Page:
Spaceflight Insider

Insider Exclusive: Orion designed to keep crew in the ‘loop’

Lockheed Martin's Orion Crew Module Director at NASA's Neutral Buoyancy Lab. Photo Credit: Jason Rhian / SpaceFlight Insider

Lockheed Martin’s Orion Crew Module Director, Jim Bray, at NASA’s Neutral Buoyancy Lab. Bray spoke with SpaceFlight Insider about how the new spacecraft is being designed and built – with the crew firmly in mind. Photo Credit: Jason Rhian / SpaceFlight Insider

JOHNSON SPACE CENTER, Texas — NASA’s next crew-rated spacecraft, Orion, has been engineered so that the vehicle is designed with the crews – who will fly on it – firmly in mind. An official working on Orion told SpaceFlight Insider that Orion’s windows, flight controls, even the seats in the roughly 22,899 lbs (10,387 kg) vehicle are being carefully crafted to guarantee mission success.

Orion Crew Module mockup at Neutral Buoyancy Laboratory. Photo Credit Jason Rhian / SpaceFlight Insider

Photo Credit: Jason Rhian / SpaceFlight Insider

SpaceFlight Insider interviewed Lockheed Martins (the prime contractor on Orion) Orion Crew Module Director, Jim Bray, in November 2016, about how the 11-foot (3.3-meter) tall spacecraft is being crafted to support missions which could include destinations such as an asteroid, the Moon, and, eventually, Mars.

NASA’s Astronaut Office, based out of the agency’s Johnson Space Center in Houston, Texas, is keeping its current corps of veteran and up-and-coming space-flyers in the mix in terms of Orion’s systems and subsystems. A fact Bray underscored.

“Those of us working on Orion have become familiar with the acronym, ‘H.I.T.L.’ – which stands for ‘Humans In The Loop’,” Bray said. “Everything we do on Orion boils down to the 95 percent male, 5 percent female who will fly on her.”

Orion’s first mission, Exploration Flight Test 1, or “EFT-1”, might have only lasted four hours and 24 minutes. Future voyages that Orion is a part of could last months and possibly longer. NASA has big plans for Orion and the spacecraft has proven to be a survivor.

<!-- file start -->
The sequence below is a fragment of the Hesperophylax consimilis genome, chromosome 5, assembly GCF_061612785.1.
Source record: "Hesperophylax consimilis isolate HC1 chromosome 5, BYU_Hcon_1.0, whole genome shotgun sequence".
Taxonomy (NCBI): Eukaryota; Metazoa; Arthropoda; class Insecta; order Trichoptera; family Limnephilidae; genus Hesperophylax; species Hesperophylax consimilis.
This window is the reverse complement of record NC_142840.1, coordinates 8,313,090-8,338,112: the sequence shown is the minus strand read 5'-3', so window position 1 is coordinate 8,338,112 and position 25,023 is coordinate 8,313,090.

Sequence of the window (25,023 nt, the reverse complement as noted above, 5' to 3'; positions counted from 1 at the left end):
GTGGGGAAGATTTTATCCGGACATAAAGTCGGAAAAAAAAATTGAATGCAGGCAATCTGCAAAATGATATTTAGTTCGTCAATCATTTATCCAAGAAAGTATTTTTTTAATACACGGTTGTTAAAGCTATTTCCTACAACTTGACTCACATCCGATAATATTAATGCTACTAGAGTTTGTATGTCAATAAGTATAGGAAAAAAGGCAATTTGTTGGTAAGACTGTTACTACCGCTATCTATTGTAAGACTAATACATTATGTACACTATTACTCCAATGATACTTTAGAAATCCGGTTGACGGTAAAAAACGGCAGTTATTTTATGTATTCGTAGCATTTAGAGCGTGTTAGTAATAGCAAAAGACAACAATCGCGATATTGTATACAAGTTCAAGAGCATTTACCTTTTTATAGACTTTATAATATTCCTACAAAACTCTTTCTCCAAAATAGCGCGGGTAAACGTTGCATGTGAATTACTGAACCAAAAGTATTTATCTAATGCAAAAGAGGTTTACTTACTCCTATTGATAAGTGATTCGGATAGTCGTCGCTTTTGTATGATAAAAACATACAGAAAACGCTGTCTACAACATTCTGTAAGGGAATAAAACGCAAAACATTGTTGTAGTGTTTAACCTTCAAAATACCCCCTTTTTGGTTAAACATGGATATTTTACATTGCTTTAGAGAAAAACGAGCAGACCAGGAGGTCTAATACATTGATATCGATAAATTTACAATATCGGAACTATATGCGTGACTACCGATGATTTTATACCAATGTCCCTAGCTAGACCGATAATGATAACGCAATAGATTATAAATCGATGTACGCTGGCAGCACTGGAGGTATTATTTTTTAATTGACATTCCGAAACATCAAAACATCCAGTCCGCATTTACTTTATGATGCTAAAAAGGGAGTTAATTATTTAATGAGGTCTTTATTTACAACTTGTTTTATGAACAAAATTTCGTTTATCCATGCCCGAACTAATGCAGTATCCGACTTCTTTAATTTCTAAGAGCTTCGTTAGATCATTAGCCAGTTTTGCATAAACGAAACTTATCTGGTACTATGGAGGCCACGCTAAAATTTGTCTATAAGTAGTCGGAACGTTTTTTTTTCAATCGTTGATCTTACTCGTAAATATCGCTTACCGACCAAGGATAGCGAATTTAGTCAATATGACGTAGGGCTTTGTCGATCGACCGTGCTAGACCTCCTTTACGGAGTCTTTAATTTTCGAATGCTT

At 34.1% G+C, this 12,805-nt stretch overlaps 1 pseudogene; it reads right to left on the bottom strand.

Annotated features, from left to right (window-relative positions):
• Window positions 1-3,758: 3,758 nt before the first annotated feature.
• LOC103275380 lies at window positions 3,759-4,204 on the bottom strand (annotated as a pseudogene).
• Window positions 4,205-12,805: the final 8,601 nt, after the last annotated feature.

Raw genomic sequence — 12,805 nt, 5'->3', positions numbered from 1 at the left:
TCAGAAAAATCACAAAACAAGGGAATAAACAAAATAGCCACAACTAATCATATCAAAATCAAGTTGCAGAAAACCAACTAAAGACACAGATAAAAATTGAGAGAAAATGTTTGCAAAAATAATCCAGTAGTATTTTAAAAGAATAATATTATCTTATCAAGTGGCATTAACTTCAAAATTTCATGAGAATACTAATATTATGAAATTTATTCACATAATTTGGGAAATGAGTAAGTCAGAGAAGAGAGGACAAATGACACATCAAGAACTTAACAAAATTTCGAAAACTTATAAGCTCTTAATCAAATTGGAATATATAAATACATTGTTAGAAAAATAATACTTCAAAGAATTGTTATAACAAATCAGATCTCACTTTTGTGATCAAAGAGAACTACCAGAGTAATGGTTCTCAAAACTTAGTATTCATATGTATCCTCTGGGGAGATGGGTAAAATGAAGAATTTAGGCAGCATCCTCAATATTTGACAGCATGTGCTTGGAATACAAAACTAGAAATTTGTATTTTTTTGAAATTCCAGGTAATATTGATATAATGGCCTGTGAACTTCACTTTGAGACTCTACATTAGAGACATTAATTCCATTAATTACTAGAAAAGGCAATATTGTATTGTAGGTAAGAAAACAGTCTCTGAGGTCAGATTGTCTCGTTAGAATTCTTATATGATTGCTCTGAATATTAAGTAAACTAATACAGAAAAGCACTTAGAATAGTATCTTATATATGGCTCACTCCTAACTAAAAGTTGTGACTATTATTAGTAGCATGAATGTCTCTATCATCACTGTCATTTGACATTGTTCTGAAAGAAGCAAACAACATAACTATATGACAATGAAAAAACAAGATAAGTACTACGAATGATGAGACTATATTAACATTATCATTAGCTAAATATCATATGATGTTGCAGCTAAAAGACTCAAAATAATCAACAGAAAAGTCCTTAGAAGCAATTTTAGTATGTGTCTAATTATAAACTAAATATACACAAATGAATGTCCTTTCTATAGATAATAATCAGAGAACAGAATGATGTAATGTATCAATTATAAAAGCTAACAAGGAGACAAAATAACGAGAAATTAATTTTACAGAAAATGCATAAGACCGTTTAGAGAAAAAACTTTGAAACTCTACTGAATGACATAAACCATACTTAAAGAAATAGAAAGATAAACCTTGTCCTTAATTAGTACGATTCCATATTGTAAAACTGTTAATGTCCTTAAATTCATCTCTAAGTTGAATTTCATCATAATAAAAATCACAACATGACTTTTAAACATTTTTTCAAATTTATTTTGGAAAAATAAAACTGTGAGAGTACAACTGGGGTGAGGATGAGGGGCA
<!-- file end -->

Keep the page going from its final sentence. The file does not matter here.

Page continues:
NASA has been working under its “Journey to Mars” since October 2015. This initiative appears to have considered the fluid nature of U.S. politics and funding.

Under former President Barack Obama, the agency faced a complete cancellation of its crewed exploration efforts (excluding missions to the International Space Station which would have launched on Russian and then on commercially-provided vehicles) and was looking at having approximately 6 years’ worth of work (and an estimated $9 billion invested) lost.

NASA and its family of contractors working on Orion have built on that, developing a program and the support systems to allow it to proceed.

Orion first took to the skies atop a United Launch Alliance Delta IV Heavy rocket on Dec. 5, 2014, from Cape Canaveral’s Space Launch Complex 37 in Florida. While EFT 1 used the Heavy variant of the Delta IV launch system, the next flight of Orion, Exploration Mission 1, plans to use the massive Block 1 (which has the capability of hoisting some 70 metric tons to low-Earth orbit) version of NASA’s new Space Launch System super heavy lift rocket.

The first crewed flight of Orion is currently set to launch from Kennedy Space Center’s Launch Complex 39B in the early to mid-2020s.

“Here at the Neutral Buoyancy Lab, we use an Orion Crew Module to be able to test out different scenarios such as crew ingress and egress from the module after the crews have returned from the Moon, we want to make sure that they can safely exit the spacecraft after they’ve splashed down in the water,” Bray told SpaceFlight Insider.”We’re working to design this spacecraft to be able to take us on flights further than we’ve ever been before – we bring astronauts into the loop to ensure the best possible outcome of those missions.”

Video courtesy of SpaceFlight Insider

 

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Jason Rhian spent several years honing his skills with internships at NASA, the National Space Society and other organizations. He has provided content for outlets such as: Aviation Week & Space Technology, Space.com, The Mars Society and Universe Today.

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